The interior of Collegetown Bagels' new location. (Melanie Metz / Sun Staff Writer)

The interior of Collegetown Bagels' new location. (Melanie Metz / Sun Staff Writer)

September 24, 2020

CTB Sells Nostalgia, Not Bagels

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p style=”text-align: justify”>Every Cornell applicant is guided around our campus and force-fed endless stories about the institution that is Collegetown Bagels. CTB has a pervasive presence throughout the entire Ithaca area and is undoubtedly a part of Cornell’s culture. I can’t blame students for loving the restaurant where they have fond memories of late nights and early mornings, but the worship of this shop’s bagels has gotten out of hand. Students will often rave about their food, so I’ve written this article to analyze CTB separate from our collective nostalgia and bring us back to reality.

You may think I’m just a grumpy New Jersyian that is just looking to be a contrarian, while I sulk and dream of a grease-laden taylor ham egg and cheese, and you may be right. Despite the fact I possess a bagel bias endemic to people from the New York Metro area, that does not take away from the fact that CTB’s main business relies on pedaling a product that relies on sentimentality, and not pure quality. In short, people don’t buy these bagels for their outstanding taste or texture, but to relieve the experiences that they’ve had at CTB. This opinion was only backed up during my interviews with many customers universally rebuking the texture, flavor and overall quality of their bagels. One student described them most eloquently as “Bread formed into the shape of a bagel,” and another as “a small, sad, overpriced lump.”.

CTB’s subpar quality really shows in its namesake bagels that consistently fail to impress and pale in comparison to any local bagel shop in New Jersey or New York City. For example, on my last trip to their new Collegetown location, I tried their Pizza Bagel. The dish was covered in a metallic sauce with a slice of cheese that rolled over a gummy, soggy bagel like a muddy, windburnt mound of snow that sat decaying in the grey Ithaca sun. The bagels at CTB are gaunt and lose their structure once you start eating them. On the other hand, a quality local shop has a bagel that’s puffy, golden-brown and is complete with a shiny lustre and a full-bodied chew. To see this disparity in quality, just rip open a CTB bagel and compare the desert-dry innards of it to the steamy inside of a quality bagel. CTB offers a pedestrian, industrially produced bagel that lost its final dregs of character when the original establishment was demolished.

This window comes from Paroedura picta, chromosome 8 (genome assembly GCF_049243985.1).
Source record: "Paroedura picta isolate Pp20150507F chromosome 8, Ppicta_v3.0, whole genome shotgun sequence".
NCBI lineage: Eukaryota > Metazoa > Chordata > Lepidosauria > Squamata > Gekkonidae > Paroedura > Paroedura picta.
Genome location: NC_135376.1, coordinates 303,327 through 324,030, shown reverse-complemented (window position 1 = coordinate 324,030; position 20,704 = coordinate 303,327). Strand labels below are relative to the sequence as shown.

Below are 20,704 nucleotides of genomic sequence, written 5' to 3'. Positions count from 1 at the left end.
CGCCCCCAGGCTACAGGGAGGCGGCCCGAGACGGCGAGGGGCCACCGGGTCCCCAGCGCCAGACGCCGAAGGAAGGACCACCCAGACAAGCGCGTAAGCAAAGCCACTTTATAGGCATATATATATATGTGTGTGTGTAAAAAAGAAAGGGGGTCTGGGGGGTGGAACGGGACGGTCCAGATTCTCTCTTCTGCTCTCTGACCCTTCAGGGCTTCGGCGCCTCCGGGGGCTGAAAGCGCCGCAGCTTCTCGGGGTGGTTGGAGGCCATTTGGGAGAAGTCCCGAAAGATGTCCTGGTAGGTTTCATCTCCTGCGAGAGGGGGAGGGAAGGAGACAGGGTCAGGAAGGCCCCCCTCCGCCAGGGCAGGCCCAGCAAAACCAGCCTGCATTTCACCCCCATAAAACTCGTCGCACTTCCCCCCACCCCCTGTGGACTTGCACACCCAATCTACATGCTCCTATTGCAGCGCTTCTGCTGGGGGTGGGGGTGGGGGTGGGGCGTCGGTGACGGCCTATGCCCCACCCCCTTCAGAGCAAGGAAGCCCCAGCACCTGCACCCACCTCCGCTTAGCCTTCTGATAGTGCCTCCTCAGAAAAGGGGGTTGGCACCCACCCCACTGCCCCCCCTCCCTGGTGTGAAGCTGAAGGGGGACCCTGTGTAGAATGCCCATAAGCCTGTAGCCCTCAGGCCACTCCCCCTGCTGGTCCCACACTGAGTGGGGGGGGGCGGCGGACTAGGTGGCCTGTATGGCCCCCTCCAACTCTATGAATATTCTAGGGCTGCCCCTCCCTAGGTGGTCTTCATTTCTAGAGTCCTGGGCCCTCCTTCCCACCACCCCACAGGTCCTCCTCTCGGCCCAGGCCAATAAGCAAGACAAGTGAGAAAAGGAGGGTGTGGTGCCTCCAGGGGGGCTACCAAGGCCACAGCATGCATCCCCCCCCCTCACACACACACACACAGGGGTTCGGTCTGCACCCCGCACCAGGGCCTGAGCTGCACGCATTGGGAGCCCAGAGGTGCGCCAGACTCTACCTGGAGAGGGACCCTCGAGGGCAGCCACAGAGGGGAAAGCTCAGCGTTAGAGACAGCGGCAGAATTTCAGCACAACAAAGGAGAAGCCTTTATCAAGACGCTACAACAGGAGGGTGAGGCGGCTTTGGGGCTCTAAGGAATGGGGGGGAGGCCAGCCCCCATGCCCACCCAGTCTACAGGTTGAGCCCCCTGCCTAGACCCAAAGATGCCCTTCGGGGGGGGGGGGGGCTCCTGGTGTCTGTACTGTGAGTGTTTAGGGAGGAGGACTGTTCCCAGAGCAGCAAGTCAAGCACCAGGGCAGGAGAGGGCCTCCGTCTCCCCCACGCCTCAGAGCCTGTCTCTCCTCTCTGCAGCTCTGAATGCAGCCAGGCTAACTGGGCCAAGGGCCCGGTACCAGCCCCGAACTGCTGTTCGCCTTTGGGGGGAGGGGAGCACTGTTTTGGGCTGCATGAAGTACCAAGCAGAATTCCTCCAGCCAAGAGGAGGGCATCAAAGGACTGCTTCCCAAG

The lackluster bagel itself is enough of a disappointment, but  CTB’s breakfast options are laughable. I distinctly remember my excitement as I walked into CTB for the first time as a newly minted freshman and ordered the Brooklyn sandwich — CTB’s take on a bacon, egg and cheese. You can only imagine my disappointment when I found that the Brooklyn breakfast sandwich is a disrespect to the namesake borough. The flaccid bacon, rubbery cheddar and a square steamed egg makes airplane food look like it just left a Michelin star kitchen. The robotic egg that looked like it was poured out of a carton was a repulsive excuse for a breakfast food and still ruins CTB’s wraps and sandwiches to this day- I am consistently baffled that CTB manages to have a ravingly loyal fanbase while any local bagel shop in my hometown could blow it out of the water. The bad breakfast offerings are inexcusable for such an iconic Ithaca brand like CTB and really points to how its declining quality and loss of character have only accelerated since its old location has shut down.

CTB does certain things well, their coffee is fine, their sandwiches and lunch offerings are perfectly edible and few places are as good a meet-up spot for friends across our campus than CTB. I just wanted to set the record straight. Many people I’ve spoken to feel that the worship of this institution has covered up critical flaws. Taking off our rose tinted glasses, we see that there are a plethora of problems ranging from low quality offerings to its loss of identity that its Collegetown comeback failed to fix.

Gabe Schiffer is a Sophomore in the ILR School. He can be reached jgs269@cornell.edu.